The world is changing fast and to keep up you need local knowledge with global context.
There are fifteen thousand reasons I’ll remember the first time President Jacob Zuma attended the World Economic Forum in Davos. It was in January 2009 and we were on the same SAA flight home. Because there were more politicians wanting to get home than Business Class seats available, I was among those who accepted a R15 000 offer to downgrade – enough those days to buy another ticket both ways. At the time Zuma was President-in-waiting. What a difference a few years can make. The front of an SAA airliner is no longer deemed suitable for SA’s esteemed leader. Neither is his customised Boeing 737, an $80m jet which, when used commercially, seats over 100 people. Zuma – and his Presidential successors – now require a taxpayer-funded upgrade to a $200m-plus plane that looks eerily like another poorly considered extravagance like Nkandla. A basic economics lesson to SA Parliamentarians is long overdue. No, South Africa is not a rich country. No, taxpayers are not an endless supply of funding. Yes, the poorest of the poor also pay VAT of 14%, around a quarter of the money that we call taxes, the slush fund that finances what the public sector spends – fancy planes, blue light brigades and salaries for sleeping Parliamentarians included. – Alec Hogg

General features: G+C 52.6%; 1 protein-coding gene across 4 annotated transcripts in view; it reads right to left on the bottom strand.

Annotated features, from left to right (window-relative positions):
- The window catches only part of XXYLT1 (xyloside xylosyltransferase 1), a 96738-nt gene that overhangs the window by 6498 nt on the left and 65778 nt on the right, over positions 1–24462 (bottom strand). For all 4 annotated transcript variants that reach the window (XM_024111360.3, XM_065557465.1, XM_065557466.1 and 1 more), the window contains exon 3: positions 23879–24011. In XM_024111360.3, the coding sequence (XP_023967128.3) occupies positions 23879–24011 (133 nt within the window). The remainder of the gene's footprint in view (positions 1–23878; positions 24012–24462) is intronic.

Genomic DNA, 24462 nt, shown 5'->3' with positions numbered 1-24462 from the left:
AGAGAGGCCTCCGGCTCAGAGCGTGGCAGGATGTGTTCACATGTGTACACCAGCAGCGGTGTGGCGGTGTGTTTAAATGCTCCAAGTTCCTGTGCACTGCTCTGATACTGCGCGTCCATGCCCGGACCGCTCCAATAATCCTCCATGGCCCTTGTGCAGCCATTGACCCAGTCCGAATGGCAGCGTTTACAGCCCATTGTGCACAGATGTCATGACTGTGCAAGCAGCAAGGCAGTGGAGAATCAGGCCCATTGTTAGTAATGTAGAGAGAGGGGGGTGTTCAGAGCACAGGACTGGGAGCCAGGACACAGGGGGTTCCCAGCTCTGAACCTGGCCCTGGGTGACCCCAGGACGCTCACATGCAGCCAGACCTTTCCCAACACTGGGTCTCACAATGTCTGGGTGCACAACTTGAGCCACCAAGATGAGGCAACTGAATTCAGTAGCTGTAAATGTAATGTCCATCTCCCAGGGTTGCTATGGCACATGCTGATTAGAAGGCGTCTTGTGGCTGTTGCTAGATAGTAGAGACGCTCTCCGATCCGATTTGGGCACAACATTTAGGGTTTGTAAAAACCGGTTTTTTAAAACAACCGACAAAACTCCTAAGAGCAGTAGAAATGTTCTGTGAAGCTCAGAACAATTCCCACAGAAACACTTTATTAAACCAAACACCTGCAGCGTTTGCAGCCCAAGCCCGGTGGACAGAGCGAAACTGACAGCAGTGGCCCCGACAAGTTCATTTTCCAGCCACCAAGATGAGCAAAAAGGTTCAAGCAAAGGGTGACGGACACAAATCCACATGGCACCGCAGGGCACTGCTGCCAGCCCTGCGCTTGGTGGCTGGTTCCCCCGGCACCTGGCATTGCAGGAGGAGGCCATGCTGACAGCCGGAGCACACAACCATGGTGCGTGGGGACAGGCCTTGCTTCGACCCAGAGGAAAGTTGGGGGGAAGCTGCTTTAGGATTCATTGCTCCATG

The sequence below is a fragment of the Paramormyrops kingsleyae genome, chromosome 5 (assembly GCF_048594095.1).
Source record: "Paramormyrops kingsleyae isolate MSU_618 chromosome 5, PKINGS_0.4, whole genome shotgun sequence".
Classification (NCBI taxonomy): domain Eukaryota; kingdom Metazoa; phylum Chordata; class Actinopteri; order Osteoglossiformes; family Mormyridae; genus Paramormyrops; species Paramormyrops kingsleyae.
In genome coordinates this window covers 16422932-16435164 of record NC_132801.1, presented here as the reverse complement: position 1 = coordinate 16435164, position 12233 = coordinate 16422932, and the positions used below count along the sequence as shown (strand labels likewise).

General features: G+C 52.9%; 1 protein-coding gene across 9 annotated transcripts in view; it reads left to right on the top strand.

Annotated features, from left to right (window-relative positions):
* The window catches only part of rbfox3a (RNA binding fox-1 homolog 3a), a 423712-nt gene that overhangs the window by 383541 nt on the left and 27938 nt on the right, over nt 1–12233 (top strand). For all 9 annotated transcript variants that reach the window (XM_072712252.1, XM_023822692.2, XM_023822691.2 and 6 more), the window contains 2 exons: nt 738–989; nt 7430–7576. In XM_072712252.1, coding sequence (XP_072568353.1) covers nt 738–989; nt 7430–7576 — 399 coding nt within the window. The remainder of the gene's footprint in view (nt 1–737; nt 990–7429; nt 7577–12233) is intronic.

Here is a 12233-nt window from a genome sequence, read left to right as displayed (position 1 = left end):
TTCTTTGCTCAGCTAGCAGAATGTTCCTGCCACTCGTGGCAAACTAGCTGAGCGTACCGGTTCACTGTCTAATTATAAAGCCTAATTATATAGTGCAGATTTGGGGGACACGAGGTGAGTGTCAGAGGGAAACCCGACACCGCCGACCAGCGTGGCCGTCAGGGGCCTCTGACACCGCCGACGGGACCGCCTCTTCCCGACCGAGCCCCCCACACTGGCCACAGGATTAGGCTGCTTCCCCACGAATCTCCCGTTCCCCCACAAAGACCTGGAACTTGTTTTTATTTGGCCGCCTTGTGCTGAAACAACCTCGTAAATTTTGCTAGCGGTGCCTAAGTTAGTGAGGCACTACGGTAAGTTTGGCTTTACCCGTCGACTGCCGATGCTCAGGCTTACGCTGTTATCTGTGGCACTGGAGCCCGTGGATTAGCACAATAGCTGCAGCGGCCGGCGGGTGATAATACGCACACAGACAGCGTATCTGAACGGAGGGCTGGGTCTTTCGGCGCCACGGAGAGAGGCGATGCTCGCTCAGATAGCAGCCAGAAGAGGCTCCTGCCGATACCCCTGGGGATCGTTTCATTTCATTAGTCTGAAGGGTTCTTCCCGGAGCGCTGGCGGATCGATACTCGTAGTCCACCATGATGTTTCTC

By Thulani Gqirana, News24
Cyril Ramaphosa: The Audio Biography
Listen to the story of Cyril Ramaphosa's rise to presidential power, narrated by our very own Alec Hogg.